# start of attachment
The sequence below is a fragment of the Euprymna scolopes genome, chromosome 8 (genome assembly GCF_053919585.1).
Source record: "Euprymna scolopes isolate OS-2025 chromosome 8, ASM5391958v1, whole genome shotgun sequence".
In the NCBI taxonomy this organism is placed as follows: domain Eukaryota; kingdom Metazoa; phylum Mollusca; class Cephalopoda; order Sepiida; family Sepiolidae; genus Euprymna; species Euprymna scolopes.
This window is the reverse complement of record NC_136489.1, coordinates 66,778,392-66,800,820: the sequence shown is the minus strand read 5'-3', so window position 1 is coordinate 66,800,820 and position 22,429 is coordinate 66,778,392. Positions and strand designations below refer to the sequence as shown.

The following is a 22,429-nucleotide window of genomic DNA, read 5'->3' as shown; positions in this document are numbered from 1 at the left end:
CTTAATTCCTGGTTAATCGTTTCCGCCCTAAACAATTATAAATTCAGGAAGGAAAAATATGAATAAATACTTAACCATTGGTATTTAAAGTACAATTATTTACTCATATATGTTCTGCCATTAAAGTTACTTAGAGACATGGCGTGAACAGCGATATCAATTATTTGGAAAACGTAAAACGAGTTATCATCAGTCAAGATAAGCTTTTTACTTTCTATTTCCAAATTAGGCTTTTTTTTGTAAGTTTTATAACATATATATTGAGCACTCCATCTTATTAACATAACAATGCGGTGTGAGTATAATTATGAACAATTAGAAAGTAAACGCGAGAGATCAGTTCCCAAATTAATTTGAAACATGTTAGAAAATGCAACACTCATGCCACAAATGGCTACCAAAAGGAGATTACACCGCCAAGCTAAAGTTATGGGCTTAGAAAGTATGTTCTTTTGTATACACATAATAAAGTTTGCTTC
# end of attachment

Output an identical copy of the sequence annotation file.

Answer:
The sequence below is a fragment of the Euprymna scolopes genome, chromosome 8 (genome assembly GCF_053919585.1).
Source record: "Euprymna scolopes isolate OS-2025 chromosome 8, ASM5391958v1, whole genome shotgun sequence".
In the NCBI taxonomy this organism is placed as follows: domain Eukaryota; kingdom Metazoa; phylum Mollusca; class Cephalopoda; order Sepiida; family Sepiolidae; genus Euprymna; species Euprymna scolopes.
This window is the reverse complement of record NC_136489.1, coordinates 66,778,392-66,800,820: the sequence shown is the minus strand read 5'-3', so window position 1 is coordinate 66,800,820 and position 22,429 is coordinate 66,778,392. Positions and strand designations below refer to the sequence as shown.

The following is a 22,429-nucleotide window of genomic DNA, read 5'->3' as shown; positions in this document are numbered from 1 at the left end:
CTTAATTCCTGGTTAATCGTTTCCGCCCTAAACAATTATAAATTCAGGAAGGAAAAATATGAATAAATACTTAACCATTGGTATTTAAAGTACAATTATTTACTCATATATGTTCTGCCATTAAAGTTACTTAGAGACATGGCGTGAACAGCGATATCAATTATTTGGAAAACGTAAAACGAGTTATCATCAGTCAAGATAAGCTTTTTACTTTCTATTTCCAAATTAGGCTTTTTTTTGTAAGTTTTATAACATATATATTGAGCACTCCATCTTATTAACATAACAATGCGGTGTGAGTATAATTATGAACAATTAGAAAGTAAACGCGAGAGATCAGTTCCCAAATTAATTTGAAACATGTTAGAAAATGCAACACTCATGCCACAAATGGCTACCAAAAGGAGATTACACCGCCAAGCTAAAGTTATGGGCTTAGAAAGTATGTTCTTTTGTATACACATAATAAAGTTTGCTTC